Tuesday, December 20, 2011

Create a Graph

My students have started a science project several weeks in advance of reading The Science Fair, the story in Lesson 12 of our Journeys reading series. We have been graphing in math, so I thought it would be the perfect opportunity to teach them how to use Create a Graph! That way they will be all set in making a graph when they do their projects. I'm going to post a little picture tutorial here for them and for you! (Trust me, it's easy once you model it and kids get the hang of it. I've even pre-filled parts of the data, e-mailed it to myself, and opened it on several computers so that my K and 1 students could use it last year!)

First a disclaimer: due to the fact that this is a free website instead of software, the only way to save something is to go to the Print/Save tab. It saves to your computer, not the website. Therefore, you can only open it if you emailed it to yourself or if you use the same computer. You can edit it later ONLY if you e-mail it or save it with the link! Also, hitting the backspace button can cause you to lose all of your work! Hopefully if this happens (and I hope it doesn't!), you should have a written copy and / or you can autofill the blanks by typing the first letter / number or two.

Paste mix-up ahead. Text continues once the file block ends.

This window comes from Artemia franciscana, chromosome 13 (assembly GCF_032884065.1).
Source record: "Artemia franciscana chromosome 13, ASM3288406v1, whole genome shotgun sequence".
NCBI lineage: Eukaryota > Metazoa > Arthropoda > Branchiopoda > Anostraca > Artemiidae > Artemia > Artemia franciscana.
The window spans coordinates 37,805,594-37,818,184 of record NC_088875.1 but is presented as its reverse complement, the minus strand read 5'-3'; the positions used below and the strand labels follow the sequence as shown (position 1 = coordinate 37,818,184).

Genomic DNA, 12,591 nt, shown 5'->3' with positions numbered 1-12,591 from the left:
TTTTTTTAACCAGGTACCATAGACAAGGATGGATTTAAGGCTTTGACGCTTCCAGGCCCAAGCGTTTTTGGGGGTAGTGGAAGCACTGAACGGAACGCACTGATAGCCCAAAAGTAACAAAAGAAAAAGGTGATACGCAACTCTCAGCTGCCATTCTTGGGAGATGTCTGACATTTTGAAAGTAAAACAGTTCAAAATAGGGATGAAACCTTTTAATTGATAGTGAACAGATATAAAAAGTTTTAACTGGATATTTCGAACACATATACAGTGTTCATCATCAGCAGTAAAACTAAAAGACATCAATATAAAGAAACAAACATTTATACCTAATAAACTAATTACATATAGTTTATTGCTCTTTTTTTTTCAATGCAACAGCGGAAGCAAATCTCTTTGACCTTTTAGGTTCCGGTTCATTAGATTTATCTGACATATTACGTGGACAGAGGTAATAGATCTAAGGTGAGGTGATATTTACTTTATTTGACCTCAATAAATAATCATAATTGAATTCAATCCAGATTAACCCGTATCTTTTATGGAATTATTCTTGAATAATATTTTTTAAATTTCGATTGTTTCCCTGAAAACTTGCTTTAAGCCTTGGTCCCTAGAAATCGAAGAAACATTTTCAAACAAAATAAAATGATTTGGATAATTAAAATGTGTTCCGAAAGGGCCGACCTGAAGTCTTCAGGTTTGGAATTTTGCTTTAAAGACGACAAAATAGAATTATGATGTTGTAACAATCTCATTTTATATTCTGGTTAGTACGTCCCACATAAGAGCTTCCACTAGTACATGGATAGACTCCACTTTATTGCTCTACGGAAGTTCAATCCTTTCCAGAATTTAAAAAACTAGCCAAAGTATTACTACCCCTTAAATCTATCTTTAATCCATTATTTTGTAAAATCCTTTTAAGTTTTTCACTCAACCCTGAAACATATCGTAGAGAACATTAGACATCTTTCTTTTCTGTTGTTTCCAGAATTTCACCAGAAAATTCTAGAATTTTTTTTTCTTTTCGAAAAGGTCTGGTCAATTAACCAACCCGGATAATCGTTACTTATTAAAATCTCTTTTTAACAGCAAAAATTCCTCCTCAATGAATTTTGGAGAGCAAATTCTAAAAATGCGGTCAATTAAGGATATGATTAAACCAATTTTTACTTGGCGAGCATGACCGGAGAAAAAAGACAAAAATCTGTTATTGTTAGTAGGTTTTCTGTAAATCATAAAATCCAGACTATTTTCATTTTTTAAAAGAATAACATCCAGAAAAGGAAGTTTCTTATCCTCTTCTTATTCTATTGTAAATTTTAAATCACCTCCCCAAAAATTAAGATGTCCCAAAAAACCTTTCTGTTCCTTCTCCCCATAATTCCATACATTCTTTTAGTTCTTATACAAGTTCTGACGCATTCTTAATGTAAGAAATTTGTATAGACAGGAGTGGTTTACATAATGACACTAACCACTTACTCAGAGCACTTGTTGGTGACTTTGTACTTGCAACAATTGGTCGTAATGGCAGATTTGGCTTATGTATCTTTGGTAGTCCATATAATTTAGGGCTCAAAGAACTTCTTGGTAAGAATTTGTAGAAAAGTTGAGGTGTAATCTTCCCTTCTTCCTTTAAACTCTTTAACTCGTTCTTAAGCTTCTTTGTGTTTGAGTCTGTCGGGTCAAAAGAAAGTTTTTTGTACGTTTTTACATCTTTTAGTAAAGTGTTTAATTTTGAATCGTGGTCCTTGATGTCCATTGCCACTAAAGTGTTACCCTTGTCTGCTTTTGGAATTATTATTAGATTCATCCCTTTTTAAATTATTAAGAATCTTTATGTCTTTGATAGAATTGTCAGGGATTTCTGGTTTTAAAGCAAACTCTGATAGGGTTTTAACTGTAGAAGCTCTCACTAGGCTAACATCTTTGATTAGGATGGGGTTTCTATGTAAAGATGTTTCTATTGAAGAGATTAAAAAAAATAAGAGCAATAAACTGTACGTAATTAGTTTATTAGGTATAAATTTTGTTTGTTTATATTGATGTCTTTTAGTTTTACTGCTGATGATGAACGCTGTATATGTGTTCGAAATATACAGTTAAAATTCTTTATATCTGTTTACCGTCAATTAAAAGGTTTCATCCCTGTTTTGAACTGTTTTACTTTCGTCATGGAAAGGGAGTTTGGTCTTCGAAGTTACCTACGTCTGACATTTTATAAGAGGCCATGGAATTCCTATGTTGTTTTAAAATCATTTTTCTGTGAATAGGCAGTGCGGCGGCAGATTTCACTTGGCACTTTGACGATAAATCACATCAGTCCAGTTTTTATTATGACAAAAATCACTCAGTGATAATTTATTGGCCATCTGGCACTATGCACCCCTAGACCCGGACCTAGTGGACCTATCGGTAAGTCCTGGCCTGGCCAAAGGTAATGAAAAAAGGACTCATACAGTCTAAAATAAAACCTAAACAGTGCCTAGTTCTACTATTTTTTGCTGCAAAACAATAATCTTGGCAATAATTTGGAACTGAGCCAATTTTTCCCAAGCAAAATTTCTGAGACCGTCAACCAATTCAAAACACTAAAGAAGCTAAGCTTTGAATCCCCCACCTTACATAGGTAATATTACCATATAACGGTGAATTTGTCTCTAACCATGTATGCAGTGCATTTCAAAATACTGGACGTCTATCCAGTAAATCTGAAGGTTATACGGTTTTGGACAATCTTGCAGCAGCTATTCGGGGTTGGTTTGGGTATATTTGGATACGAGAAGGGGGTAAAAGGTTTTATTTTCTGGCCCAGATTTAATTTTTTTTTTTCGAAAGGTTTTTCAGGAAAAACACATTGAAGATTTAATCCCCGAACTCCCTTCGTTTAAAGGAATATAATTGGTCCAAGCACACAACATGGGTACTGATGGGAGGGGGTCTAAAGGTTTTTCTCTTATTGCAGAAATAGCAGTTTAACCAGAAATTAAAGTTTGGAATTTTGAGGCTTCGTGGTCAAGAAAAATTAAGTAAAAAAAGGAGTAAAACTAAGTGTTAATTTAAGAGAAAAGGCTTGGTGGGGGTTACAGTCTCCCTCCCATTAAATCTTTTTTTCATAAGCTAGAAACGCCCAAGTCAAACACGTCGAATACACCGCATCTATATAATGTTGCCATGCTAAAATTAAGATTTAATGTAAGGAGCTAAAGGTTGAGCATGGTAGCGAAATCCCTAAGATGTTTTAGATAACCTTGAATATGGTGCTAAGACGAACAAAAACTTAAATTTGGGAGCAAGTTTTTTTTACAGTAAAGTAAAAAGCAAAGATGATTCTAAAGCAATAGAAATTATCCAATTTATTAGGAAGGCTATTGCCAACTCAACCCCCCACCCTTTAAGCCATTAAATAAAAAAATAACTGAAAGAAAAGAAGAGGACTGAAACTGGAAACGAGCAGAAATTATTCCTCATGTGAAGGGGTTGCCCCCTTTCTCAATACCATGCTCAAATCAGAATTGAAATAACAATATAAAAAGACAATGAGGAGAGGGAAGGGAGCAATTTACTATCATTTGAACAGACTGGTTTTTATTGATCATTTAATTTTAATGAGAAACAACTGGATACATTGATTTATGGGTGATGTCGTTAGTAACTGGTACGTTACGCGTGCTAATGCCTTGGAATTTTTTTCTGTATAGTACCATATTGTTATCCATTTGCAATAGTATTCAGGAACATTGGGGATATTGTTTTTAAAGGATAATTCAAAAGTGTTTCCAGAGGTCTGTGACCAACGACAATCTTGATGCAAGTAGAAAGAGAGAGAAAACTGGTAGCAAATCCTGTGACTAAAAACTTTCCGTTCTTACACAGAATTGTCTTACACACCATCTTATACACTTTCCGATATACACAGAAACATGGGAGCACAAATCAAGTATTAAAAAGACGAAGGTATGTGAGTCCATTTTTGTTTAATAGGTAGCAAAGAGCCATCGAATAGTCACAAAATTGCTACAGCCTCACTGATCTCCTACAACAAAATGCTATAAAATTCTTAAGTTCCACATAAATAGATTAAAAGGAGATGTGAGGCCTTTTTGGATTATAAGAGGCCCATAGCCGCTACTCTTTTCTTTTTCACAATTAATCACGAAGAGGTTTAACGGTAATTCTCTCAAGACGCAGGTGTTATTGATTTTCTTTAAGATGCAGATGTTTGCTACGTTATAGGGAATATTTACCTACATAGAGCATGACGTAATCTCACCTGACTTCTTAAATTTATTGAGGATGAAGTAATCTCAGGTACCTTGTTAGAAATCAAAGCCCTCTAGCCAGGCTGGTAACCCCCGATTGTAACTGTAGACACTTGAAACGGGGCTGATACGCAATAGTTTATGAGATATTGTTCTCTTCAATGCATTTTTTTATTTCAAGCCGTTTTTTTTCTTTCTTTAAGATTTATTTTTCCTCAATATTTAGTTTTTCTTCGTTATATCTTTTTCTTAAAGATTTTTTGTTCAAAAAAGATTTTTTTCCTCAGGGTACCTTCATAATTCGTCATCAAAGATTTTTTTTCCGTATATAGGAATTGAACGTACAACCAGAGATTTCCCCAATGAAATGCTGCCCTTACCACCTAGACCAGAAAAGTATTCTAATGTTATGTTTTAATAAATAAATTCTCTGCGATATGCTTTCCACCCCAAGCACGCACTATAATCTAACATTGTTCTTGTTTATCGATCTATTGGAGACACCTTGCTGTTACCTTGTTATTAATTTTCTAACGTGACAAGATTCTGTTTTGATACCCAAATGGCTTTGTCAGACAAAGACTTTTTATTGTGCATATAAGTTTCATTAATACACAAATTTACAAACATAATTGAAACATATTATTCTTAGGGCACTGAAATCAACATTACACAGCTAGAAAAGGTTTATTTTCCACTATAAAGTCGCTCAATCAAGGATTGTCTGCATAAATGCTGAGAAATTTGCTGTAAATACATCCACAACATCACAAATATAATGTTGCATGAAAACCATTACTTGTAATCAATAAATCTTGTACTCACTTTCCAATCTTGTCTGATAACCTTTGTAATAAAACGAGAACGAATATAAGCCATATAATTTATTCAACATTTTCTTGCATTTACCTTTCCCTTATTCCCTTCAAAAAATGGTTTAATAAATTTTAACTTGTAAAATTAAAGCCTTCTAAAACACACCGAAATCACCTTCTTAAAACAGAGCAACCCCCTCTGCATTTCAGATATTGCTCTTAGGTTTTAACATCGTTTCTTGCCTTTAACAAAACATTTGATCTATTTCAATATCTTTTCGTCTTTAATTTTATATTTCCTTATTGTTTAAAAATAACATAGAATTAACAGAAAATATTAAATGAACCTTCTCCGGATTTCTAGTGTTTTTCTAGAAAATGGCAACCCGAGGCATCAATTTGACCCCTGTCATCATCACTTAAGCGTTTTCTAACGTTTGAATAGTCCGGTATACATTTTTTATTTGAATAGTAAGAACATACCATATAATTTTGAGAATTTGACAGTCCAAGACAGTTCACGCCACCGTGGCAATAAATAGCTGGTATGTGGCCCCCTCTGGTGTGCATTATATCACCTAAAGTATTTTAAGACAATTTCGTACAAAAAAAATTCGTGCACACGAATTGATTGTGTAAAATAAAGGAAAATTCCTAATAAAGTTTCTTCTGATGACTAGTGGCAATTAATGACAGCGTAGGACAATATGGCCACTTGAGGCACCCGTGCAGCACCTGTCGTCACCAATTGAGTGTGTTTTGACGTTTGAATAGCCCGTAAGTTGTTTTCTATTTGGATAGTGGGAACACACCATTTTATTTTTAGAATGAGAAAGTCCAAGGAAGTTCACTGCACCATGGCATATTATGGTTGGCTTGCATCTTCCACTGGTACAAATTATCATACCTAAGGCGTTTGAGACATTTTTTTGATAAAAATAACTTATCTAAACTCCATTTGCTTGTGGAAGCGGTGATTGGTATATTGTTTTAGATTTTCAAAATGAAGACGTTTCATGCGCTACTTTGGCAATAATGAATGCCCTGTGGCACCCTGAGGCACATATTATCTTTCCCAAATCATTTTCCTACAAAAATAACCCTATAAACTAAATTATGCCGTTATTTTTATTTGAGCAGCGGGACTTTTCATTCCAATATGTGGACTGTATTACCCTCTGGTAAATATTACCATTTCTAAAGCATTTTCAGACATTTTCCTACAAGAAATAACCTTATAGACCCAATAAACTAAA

So here we go, your opening screen. Choose a graph type by clicking on its button. If you aren't sure what type of graph to create, read this.

For our purposes, most students will use a bar graph or a line graph. A couple might choose a pie chart. I'm going to do this with a bar graph, since the process is pretty much the same for all 3 types and most kids recognize them and know their purpose. 

Once I've clicked on Bar, notice the tabs that appeared on the right. This is the design tab. I really don't like the kids to change the grid color or appearance because it takes up so much ink and makes it harder to read. I do allow them to choose shape and direction for their graph (and since I'm such a visual person, I'd choose horizontal for things like rolling or moving and vertical for things like jumping or rising).
 

Now on to the Data tab. We type in a title and label our x-axis (horizontal) and y-axis (vertical). I always have the students write their name in the Source box because they are collecting the data. Then I typed in the item label (what you're graphing), group label (what the bar means) and value (how much).

If you ever want to take a quick peek at what your graph looks like so you know it's correct, click the Preview tab.

My students have to collect data with three trials, so I changed the number of groups to 3. I also selected different bar colors using the drop down menu arrow. Since I used this birthday chart as a model instead of a science experiment, I am going to show you how it would look if I created 6 separate bars (It won't let me do 12 because 6 is the limit).